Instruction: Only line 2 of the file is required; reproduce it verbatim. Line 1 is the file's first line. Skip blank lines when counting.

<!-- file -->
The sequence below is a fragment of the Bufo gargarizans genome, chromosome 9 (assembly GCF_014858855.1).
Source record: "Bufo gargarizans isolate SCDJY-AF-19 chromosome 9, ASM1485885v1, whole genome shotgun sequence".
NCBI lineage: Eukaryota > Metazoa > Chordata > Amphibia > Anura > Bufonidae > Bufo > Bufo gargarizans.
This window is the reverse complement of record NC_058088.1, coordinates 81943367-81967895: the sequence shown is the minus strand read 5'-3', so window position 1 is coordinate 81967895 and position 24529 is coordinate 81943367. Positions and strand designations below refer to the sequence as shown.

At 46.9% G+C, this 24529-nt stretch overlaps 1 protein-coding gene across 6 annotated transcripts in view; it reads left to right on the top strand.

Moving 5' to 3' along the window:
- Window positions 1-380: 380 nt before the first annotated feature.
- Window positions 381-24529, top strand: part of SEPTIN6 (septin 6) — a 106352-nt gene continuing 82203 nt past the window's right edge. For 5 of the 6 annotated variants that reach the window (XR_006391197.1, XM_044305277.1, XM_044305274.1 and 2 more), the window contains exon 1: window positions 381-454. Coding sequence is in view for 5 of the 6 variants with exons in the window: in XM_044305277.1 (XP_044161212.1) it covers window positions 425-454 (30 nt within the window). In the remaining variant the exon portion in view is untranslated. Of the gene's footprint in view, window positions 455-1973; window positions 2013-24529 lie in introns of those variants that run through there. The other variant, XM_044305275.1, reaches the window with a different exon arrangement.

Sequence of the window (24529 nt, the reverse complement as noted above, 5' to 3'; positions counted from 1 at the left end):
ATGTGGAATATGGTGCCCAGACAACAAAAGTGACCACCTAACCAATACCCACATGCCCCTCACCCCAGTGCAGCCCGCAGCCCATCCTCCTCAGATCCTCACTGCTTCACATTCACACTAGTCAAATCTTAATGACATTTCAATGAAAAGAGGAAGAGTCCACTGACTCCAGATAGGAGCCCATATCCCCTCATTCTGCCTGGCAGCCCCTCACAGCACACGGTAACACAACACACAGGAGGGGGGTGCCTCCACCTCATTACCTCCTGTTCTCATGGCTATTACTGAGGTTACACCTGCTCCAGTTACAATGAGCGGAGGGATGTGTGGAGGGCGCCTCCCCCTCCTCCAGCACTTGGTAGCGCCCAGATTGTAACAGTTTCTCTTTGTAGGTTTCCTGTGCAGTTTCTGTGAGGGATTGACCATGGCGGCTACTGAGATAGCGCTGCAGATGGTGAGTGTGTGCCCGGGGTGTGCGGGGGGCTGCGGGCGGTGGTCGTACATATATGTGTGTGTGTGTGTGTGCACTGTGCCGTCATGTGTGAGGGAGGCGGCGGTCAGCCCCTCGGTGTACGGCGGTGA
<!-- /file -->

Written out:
Source record: "Bufo gargarizans isolate SCDJY-AF-19 chromosome 9, ASM1485885v1, whole genome shotgun sequence".